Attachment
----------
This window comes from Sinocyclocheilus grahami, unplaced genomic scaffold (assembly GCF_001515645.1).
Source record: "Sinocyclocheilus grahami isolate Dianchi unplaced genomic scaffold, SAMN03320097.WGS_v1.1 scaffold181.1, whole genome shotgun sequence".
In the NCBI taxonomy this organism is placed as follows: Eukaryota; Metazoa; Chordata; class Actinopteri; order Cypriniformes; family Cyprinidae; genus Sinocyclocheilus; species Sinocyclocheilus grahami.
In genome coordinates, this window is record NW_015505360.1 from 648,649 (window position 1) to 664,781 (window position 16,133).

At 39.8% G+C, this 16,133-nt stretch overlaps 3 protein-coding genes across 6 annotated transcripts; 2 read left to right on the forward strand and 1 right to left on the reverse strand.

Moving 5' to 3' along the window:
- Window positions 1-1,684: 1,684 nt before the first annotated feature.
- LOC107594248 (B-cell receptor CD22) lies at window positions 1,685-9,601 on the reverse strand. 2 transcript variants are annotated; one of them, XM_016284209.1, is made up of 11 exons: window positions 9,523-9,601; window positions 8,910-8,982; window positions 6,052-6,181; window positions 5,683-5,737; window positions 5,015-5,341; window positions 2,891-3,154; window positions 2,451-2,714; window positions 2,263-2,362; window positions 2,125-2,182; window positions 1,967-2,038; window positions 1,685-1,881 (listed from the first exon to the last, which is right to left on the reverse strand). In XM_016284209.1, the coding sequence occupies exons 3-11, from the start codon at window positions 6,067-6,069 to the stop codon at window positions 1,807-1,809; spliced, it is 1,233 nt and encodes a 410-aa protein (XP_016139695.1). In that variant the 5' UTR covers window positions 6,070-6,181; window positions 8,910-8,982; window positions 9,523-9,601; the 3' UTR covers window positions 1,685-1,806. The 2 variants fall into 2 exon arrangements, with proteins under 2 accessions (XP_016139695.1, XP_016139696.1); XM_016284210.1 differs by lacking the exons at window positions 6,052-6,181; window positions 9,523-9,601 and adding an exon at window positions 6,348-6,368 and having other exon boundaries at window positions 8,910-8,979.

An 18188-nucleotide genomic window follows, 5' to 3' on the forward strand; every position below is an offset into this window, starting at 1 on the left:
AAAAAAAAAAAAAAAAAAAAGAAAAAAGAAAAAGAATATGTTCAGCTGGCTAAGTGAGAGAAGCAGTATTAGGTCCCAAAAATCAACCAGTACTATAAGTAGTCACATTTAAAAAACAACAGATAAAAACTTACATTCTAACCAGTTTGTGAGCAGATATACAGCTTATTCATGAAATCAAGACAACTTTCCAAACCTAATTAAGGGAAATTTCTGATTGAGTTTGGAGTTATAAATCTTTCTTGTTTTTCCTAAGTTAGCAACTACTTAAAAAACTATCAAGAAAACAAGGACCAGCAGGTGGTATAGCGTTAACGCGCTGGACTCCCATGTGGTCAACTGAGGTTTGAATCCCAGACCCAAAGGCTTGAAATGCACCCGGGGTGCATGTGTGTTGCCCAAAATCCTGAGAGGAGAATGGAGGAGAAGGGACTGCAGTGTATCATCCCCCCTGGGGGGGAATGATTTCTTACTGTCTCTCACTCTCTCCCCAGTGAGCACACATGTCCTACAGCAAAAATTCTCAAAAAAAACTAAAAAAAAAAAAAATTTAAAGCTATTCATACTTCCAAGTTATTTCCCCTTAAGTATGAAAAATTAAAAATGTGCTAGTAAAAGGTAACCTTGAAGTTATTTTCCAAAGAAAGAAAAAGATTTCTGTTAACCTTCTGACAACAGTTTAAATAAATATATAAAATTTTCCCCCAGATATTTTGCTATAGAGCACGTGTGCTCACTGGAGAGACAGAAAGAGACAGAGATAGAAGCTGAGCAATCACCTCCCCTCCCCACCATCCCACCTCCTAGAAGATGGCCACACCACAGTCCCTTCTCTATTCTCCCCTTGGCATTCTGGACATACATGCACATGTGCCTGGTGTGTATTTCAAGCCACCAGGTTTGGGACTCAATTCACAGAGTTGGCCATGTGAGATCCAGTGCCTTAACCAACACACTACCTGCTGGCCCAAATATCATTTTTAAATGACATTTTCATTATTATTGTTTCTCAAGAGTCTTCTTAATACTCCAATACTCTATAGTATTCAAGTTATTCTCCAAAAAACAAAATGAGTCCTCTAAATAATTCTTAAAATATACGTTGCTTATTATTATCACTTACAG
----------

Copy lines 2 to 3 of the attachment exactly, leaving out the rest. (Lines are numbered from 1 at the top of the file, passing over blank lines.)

Source record: "Sinocyclocheilus grahami isolate Dianchi unplaced genomic scaffold, SAMN03320097.WGS_v1.1 scaffold181.1, whole genome shotgun sequence".
In the NCBI taxonomy this organism is placed as follows: Eukaryota; Metazoa; Chordata; class Actinopteri; order Cypriniformes; family Cyprinidae; genus Sinocyclocheilus; species Sinocyclocheilus grahami.